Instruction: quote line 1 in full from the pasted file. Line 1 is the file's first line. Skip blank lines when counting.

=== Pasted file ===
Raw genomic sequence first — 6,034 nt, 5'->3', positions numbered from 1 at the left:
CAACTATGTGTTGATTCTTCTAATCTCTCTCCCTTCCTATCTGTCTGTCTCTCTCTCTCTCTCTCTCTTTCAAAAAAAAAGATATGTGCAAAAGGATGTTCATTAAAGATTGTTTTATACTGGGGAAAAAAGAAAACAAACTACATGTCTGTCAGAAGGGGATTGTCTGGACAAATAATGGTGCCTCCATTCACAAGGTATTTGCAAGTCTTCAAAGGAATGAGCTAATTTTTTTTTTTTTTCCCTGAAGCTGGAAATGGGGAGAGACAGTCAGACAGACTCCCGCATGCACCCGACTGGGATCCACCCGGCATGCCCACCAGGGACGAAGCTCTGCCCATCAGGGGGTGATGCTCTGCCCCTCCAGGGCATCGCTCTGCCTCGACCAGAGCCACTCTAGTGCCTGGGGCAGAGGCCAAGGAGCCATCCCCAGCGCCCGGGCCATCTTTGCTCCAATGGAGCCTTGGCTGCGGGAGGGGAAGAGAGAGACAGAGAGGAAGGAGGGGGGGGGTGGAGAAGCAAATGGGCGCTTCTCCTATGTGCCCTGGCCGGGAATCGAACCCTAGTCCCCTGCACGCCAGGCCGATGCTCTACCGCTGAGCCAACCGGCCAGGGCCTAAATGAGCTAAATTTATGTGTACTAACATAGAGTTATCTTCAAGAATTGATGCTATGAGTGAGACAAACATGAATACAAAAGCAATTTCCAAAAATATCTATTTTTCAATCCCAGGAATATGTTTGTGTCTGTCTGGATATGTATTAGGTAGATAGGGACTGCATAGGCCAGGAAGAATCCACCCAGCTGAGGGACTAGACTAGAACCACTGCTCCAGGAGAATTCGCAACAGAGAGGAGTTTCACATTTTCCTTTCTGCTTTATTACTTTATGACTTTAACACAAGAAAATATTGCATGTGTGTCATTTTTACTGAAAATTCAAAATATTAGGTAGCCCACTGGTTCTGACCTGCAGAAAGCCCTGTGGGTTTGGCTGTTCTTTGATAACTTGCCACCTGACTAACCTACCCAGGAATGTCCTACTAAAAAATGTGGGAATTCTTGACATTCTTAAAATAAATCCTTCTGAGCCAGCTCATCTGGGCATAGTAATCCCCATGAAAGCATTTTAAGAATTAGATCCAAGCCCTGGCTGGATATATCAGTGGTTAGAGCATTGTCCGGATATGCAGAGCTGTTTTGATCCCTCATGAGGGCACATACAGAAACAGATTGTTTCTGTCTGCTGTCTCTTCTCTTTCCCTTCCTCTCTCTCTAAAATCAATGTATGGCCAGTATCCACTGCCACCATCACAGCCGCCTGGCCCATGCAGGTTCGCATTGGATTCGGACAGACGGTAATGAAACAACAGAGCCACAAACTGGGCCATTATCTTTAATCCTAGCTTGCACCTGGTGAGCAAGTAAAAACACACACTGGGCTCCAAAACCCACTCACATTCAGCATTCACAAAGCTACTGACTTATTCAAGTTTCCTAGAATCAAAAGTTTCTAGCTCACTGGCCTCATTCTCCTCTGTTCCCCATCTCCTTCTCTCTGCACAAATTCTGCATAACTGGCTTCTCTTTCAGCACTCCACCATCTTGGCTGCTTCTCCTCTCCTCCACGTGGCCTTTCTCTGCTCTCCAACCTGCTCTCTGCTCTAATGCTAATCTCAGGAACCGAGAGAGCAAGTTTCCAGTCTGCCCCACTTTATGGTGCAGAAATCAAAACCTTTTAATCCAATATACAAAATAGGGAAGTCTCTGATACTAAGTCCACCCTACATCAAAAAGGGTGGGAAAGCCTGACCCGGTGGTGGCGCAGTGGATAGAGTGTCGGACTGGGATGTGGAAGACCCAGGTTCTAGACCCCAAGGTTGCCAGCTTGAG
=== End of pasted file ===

Raw genomic sequence first — 6,034 nt, 5'->3', positions numbered from 1 at the left: